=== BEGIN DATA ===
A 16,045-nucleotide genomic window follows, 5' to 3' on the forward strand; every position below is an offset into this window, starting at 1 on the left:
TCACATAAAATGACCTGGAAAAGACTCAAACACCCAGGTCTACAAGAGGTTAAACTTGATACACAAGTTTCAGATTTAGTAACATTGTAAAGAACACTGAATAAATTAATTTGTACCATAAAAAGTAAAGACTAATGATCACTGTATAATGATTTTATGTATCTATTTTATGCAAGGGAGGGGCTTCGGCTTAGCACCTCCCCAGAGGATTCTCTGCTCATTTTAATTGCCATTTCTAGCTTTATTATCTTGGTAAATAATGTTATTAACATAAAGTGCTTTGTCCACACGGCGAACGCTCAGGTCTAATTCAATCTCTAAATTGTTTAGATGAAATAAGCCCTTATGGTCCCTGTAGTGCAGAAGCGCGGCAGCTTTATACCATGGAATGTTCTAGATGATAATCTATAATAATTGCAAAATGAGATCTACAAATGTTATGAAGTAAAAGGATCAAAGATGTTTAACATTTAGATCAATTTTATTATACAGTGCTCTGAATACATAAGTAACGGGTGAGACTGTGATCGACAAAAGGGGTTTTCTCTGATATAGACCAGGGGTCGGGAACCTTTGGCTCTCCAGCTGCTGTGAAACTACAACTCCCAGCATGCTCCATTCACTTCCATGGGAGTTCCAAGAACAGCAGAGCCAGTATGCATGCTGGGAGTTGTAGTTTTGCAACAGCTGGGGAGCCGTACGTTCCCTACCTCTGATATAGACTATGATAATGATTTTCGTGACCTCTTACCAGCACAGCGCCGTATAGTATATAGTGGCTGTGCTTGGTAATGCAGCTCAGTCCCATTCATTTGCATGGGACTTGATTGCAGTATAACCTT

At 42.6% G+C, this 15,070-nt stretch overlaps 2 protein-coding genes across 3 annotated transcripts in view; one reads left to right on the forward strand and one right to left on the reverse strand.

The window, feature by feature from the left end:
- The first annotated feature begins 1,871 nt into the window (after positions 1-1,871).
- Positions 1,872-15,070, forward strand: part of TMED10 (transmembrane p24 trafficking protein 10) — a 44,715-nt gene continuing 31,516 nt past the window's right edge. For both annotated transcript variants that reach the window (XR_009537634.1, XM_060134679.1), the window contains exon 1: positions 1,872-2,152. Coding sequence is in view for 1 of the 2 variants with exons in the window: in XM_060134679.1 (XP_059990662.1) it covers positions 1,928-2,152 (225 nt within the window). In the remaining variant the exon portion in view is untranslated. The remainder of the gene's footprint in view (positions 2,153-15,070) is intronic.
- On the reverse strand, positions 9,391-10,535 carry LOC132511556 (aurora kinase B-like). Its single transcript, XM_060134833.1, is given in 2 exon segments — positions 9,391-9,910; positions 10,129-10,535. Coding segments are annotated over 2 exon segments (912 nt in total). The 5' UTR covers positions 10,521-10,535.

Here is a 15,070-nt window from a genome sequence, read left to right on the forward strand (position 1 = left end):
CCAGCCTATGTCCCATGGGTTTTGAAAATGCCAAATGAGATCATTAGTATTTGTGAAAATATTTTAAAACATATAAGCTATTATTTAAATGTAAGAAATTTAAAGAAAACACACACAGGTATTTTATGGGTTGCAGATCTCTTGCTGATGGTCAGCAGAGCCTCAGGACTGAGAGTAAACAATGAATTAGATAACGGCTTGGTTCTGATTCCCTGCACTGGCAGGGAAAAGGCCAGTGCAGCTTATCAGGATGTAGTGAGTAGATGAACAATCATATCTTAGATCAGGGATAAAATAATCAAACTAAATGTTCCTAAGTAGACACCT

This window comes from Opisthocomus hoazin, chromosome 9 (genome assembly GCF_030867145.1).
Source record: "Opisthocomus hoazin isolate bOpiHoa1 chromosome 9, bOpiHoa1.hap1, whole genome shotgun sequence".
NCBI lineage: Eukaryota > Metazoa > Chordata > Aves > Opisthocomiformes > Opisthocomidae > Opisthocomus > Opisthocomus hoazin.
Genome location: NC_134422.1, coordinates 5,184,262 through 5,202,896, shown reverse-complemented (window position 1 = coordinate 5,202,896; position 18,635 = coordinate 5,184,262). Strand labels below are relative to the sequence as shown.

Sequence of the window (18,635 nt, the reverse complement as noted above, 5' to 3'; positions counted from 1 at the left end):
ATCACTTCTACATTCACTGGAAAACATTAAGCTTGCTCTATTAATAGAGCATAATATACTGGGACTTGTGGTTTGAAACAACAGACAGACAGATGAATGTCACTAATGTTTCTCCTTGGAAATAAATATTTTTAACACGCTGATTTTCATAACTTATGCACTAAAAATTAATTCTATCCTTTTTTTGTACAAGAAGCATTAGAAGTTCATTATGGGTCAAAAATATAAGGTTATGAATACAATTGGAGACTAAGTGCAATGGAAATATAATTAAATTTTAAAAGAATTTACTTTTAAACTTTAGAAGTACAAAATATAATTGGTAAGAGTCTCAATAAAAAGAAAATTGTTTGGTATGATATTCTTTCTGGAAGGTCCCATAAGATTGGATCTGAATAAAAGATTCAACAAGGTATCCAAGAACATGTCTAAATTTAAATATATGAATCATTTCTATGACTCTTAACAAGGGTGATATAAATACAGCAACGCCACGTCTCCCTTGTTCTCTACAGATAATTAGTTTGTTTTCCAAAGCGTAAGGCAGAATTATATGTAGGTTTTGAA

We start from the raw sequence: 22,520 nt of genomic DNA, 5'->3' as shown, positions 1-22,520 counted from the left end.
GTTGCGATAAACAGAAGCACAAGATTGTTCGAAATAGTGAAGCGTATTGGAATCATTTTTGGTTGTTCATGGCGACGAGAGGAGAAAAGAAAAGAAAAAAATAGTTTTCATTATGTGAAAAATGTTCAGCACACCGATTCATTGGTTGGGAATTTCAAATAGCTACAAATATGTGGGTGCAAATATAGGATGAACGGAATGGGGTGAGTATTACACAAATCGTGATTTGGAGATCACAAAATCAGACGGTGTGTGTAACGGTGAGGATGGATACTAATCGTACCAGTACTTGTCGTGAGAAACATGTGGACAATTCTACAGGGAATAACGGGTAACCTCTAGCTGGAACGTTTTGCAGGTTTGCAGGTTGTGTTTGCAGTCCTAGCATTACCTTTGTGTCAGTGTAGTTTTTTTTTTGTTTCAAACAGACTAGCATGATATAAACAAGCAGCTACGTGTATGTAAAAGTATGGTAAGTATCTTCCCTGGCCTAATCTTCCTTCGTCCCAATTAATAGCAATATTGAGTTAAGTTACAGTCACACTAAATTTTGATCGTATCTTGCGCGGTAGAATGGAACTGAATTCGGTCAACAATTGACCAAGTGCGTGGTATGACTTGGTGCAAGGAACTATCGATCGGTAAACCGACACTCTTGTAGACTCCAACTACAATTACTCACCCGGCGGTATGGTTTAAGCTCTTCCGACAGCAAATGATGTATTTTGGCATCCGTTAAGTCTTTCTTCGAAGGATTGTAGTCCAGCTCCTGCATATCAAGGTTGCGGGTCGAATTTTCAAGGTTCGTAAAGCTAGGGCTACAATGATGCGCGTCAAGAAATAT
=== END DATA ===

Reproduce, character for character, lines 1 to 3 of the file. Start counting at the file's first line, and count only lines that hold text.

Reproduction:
A 16,045-nucleotide genomic window follows, 5' to 3' on the forward strand; every position below is an offset into this window, starting at 1 on the left:
TCACATAAAATGACCTGGAAAAGACTCAAACACCCAGGTCTACAAGAGGTTAAACTTGATACACAAGTTTCAGATTTAGTAACATTGTAAAGAACACTGAATAAATTAATTTGTACCATAAAAAGTAAAGACTAATGATCACTGTATAATGATTTTATGTATCTATTTTATGCAAGGGAGGGGCTTCGGCTTAGCACCTCCCCAGAGGATTCTCTGCTCATTTTAATTGCCATTTCTAGCTTTATTATCTTGGTAAATAATGTTATTAACATAAAGTGCTTTGTCCACACGGCGAACGCTCAGGTCTAATTCAATCTCTAAATTGTTTAGATGAAATAAGCCCTTATGGTCCCTGTAGTGCAGAAGCGCGGCAGCTTTATACCATGGAATGTTCTAGATGATAATCTATAATAATTGCAAAATGAGATCTACAAATGTTATGAAGTAAAAGGATCAAAGATGTTTAACATTTAGATCAATTTTATTATACAGTGCTCTGAATACATAAGTAACGGGTGAGACTGTGATCGACAAAAGGGGTTTTCTCTGATATAGACCAGGGGTCGGGAACCTTTGGCTCTCCAGCTGCTGTGAAACTACAACTCCCAGCATGCTCCATTCACTTCCATGGGAGTTCCAAGAACAGCAGAGCCAGTATGCATGCTGGGAGTTGTAGTTTTGCAACAGCTGGGGAGCCGTACGTTCCCTACCTCTGATATAGACTATGATAATGATTTTCGTGACCTCTTACCAGCACAGCGCCGTATAGTATATAGTGGCTGTGCTTGGTAATGCAGCTCAGTCCCATTCATTTGCATGGGACTTGATTGCAGTATAACCTT

At 42.6% G+C, this 15,070-nt stretch overlaps 2 protein-coding genes across 3 annotated transcripts in view; one reads left to right on the forward strand and one right to left on the reverse strand.